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Knowing what to teach and when is a common source of anxiety among novice teachers. Many states, districts, and schools help teachers pace their lessons with a curriculum guide. Though sometimes stringent, these tools can make teaching more focused.

What Is a Curriculum Guide?

Teachers don’t walk into the classroom not knowing what to teach and when to teach it. If education worked that way, it would be chaotic! Instead, states, districts, and individual schools help define what material teachers cover by creating a curriculum guide, a guide that outlines material teachers need to cover.

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Although a curriculum guide can range from very specific to a general outline, teachers from early childhood education to the professional world use them for direction when planning.Depending on the institution, a curriculum guide might be subject- and/or grade-specific. For example, an elementary school might have curriculum guides for math, science, social studies, and language arts for each grade level from kindergarten up.Within each subject, the guide outlines objectives, or standards, that students are expected to meet by the end of a set time frame, usually the school year.

Some guides are specific, providing details on what is to be taught and when, as well as how instruction should look. For example, a math curriculum guide might direct a teacher to teach fractions in November and then further break down the content to day-by-day instruction on numerators and denominators. It might even provide steps for teacher instruction and possible tasks for practice and assessment.

Using a Required Curriculum Guide

If you’re given a curriculum guide to use, you’ll likely be expected to follow it. Check around with other teachers, your instructional coordinator, or your principal to determine to what extent you are to use the guide and how much autonomy you’re allowed.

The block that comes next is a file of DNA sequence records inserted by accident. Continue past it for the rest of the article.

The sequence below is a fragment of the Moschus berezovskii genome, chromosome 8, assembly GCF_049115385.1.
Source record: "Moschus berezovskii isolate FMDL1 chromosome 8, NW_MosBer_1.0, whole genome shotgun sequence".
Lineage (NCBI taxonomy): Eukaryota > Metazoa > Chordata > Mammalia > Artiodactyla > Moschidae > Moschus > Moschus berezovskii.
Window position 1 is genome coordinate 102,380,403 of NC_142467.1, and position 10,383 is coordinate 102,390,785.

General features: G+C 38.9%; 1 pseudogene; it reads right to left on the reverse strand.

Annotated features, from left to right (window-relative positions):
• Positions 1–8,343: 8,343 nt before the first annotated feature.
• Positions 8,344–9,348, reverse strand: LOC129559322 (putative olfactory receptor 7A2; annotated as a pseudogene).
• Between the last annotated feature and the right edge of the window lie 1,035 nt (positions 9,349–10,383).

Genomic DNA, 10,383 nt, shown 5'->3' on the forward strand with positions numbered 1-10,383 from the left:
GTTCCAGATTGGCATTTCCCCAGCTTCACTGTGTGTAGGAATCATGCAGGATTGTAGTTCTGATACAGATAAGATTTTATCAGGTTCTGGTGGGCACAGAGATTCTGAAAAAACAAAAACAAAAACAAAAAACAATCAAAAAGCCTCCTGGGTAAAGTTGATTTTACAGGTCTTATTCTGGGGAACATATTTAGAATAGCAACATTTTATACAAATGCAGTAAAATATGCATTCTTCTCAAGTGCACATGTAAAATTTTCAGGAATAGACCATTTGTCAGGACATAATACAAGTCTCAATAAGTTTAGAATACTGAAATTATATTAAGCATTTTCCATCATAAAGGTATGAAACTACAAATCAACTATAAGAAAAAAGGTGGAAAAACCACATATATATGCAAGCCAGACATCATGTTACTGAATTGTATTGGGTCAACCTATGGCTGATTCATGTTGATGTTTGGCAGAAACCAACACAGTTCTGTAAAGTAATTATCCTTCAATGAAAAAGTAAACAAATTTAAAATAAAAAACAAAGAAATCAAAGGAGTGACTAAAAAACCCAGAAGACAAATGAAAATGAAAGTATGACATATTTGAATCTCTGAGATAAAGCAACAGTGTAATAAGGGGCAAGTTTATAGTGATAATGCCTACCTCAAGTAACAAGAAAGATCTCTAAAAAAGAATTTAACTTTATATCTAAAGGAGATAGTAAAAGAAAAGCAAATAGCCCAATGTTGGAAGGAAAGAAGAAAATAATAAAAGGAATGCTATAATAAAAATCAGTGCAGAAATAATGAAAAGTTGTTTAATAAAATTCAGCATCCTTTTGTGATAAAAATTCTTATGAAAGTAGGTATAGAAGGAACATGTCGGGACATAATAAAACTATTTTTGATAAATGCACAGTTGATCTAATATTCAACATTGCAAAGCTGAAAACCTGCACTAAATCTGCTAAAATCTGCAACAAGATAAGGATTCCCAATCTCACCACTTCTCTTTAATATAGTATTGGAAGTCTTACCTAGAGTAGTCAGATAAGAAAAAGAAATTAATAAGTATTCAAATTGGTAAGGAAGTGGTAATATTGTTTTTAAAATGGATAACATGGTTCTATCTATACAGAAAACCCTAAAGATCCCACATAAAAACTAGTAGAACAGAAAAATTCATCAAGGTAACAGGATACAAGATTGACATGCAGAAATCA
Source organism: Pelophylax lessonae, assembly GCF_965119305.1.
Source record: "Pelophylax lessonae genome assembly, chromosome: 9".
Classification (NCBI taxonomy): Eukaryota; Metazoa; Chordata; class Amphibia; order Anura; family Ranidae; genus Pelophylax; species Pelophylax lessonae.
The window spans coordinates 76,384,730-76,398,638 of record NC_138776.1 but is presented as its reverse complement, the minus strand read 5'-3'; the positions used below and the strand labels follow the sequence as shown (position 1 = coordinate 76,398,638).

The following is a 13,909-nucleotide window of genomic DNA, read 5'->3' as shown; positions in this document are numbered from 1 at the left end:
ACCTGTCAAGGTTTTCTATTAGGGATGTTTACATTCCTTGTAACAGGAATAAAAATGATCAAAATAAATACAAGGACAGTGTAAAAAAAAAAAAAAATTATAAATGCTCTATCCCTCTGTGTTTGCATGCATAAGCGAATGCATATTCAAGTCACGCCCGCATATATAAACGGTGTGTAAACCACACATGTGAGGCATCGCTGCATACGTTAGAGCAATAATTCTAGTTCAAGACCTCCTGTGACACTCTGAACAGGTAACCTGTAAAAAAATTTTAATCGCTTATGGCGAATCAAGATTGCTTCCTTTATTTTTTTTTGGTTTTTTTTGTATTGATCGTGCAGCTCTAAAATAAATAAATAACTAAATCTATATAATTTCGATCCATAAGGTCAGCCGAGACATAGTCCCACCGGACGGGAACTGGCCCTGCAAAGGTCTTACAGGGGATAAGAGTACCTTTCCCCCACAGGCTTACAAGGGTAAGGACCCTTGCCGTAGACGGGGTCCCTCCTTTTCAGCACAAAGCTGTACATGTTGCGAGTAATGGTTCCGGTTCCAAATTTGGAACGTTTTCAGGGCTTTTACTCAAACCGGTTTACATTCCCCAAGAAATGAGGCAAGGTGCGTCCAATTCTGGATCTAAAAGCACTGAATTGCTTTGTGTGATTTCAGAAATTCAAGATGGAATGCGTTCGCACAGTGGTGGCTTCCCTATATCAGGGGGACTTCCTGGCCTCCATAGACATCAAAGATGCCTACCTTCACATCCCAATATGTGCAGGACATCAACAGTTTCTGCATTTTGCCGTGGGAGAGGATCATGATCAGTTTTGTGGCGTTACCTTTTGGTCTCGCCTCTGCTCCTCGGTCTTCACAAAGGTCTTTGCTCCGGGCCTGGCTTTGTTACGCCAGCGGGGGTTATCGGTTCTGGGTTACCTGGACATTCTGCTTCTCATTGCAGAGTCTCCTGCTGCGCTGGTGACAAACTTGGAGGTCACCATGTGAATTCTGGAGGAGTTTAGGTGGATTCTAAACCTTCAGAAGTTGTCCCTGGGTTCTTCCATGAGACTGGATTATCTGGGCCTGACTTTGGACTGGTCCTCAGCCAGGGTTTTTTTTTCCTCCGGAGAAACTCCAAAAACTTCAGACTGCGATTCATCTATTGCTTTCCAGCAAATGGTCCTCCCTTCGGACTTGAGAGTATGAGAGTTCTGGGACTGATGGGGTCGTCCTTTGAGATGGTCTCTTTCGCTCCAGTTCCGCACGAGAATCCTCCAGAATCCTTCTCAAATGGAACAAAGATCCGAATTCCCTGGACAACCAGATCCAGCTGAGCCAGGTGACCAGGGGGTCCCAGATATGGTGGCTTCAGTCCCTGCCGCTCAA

If you’re expected to follow the guide closely, it will make planning easier, but it might be frustrating if your students don’t pick up a lesson at the suggested pace. Before completing your plans, read the next section completely before writing anything down. This section could be a week, two weeks, or even a month, depending on your planning expectations. This will give you a chance to view the entire scope of the portion you’re meant to teach, as well as possible suggestions or extensions. Once you’re comfortable with the content, use the guide to determine how many days are necessary to teach each lesson. Add notes to help yourself clarify later, if necessary.If you’re given more freedom with the curriculum guide or your guide is more open-ended, you’ll have more say in your planning and therefore be able to pace according to student needs.

Be careful, however, to not fall into the zone of treading water. While you want all students to master content before transitioning to a new concept, sometimes it’s necessary to move to the next lesson and provide additional support to students in need.

Creating Your Own Guide